Toe'evah : abomination. This expression of utter repulsiveness is used sparingly in the Torah, limited to such atrocities as sexual perversion and idolatry. Surprisingly, the word toe'evah can be found towards the end of this week's parsha, as the Torah describes the laws of business ethics. "You must have a full honest weight and a full honest measure; for an abomination of Hashem, your G-d, are all who do this, all who act corruptly" (25:15-16).
Apparently, dishonest business people are no better than those whose sins call for the death penalty. The Talmud ( Baba Batra 88b) tells us that the punishment for dishonest weights is greater than that for sexual immorality. Sexual sins, Rav Shimshon Raphael Hirsch explains, are grave; but they are generally private affairs affecting only those directly involved. On the other hand, dishonest business practices, with their attendant corruption, can affect and destroy the fabric of society, seeping into every corner of life.
While the Torah's view on dishonest business practices is clear, it appears that the choice of the word toe'evah has an additional message for us. A discussion of "dishonest weights" immediately precedes the mitzvah to wipe out Amalek, a mitzvah unlike any other in the Torah. What was it about Amalek that was so evil that such harsh measures were prescribed? "He surprised you on the way and smote the hindmost of thee, all that were enfeebled in thy rear, while you were faint and weary, and he feared not G-d" (25:18-19). Other nations went to war with us, but at least they had some real or perceived grievance. Amalek attacked us (despite the fact that they lived nowhere near the land of Israel ), but what was truly despicable was the way they attacked. Instead of "fighting like a man", they struck a weak nation from the rear, like typical cowards. In modern parlance, we would say that they attacked civilian and not military targets. Even war has rules, and Amalek did not hesitate to break them. They did not have the courage to confront the enemy.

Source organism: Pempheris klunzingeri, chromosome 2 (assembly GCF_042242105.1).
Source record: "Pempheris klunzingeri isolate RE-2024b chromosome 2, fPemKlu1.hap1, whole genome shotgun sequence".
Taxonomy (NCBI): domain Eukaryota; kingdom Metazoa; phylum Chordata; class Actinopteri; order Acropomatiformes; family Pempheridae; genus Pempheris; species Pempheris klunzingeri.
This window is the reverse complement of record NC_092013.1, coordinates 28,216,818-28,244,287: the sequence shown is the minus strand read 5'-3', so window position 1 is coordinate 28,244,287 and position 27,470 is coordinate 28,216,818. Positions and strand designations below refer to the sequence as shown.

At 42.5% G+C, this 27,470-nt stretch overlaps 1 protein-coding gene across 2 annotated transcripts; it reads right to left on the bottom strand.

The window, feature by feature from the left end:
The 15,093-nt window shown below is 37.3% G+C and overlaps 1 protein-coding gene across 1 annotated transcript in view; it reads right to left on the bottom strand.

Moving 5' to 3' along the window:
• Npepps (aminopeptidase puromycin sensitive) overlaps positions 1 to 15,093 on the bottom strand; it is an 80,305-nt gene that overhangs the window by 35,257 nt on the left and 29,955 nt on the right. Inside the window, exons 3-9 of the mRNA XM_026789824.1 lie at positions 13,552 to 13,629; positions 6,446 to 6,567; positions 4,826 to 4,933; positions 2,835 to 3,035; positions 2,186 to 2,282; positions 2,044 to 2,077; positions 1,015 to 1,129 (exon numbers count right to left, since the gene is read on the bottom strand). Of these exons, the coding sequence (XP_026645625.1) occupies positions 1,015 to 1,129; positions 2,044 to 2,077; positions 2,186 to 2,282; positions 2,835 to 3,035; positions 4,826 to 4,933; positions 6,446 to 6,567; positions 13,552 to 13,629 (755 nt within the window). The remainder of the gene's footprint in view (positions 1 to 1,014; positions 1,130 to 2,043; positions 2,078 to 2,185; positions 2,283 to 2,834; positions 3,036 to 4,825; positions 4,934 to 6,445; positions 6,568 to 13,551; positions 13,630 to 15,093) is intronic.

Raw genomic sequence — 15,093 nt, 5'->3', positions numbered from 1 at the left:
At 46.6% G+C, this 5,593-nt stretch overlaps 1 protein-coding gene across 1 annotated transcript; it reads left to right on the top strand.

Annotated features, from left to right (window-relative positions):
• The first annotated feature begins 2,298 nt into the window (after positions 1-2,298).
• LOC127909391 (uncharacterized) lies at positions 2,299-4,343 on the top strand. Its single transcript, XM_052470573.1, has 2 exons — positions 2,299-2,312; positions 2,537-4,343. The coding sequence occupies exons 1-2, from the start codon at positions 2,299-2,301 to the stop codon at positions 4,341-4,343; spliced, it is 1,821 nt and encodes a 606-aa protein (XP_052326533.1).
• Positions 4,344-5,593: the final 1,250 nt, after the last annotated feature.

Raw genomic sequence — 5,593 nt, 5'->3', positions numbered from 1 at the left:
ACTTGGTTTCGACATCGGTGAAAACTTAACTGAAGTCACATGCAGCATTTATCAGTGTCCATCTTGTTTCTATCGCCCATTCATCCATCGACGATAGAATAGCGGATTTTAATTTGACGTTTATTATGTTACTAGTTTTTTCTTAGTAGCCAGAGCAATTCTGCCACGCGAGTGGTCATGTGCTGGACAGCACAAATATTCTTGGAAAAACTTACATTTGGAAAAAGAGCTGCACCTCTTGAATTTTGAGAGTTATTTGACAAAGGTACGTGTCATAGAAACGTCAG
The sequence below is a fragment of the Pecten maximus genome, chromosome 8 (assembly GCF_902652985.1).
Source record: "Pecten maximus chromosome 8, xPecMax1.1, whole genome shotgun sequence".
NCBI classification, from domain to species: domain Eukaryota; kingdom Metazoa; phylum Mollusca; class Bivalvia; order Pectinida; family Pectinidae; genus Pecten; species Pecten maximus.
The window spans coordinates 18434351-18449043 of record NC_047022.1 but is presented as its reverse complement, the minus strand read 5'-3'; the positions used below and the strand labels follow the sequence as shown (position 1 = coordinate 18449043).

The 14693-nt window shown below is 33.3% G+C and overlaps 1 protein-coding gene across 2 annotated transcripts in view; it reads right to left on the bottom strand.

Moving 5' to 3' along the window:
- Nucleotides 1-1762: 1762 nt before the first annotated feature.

"When the brothers realized that their father loved him more than all the rest, they began to hate him. They could not say a peaceful word to him." ( Breisheet 37:4) Though Joseph's brothers were guilty of a grievous sin, our Rabbis praise the fact that they were of "one heart and one mouth". They did not pretend to like Joseph. At least they had the courage to confront Joseph, based on their (mistaken) belief that Joseph deserved his punishment.
If you are going to cheat somebody, at least be "honest" about it. Don't pretend to be honest and then, unbeknownst to anybody, slightly adjust your scales. The Torah abhors two-faced people. Thus, one who sneaks into your house to rob you must pay double his take, whereas a mugger must only return that which he stole. The mugger is at least "brutally consistent".
While the nation of Amalek no longer exists, its manifestations are all around us. Instead of confronting our "enemies", we, too, like to do things behind their backs. If one spreads lashon hara against his fellow but does not have the courage to confront his nemesis with his accusations, that too, is a trait of Amalek, and must be eradicated. And lashon hara is what they call it when the accusations are true. How much worse is the sin, and how much more of an abomination, when the accusations are false? Yet so many of us, like the sly storekeeper, lack the courage to be open about our actions.
This analysis clarifies the next item mentioned in the Torah, that of Bikkurim , the mitzvah of the first fruit. The Torah commands that the farmer not only bring his first fruit to the temple, but that he publicly proclaim his thanks to G-d for his bounty. "You shall then make the following declaration before G-d your Lord.I am now bringing the first fruit of the land that G-d has given me" (26:10). Though it was obvious what was happening, a public declaration was necessary.
The path to G-d is one we joyfully celebrate in public. Hiding behind our deeds, or fearing to confront issues directly, are the ways of the dishonest and are the allies of Amalek. Our actions must be such that we have nothing to fear if they are made public; we should be proud to let others see our beautiful way of life. If we do so, then "we shall rejoice in all the good that G-d your Lord has granted you and your family" (26:11).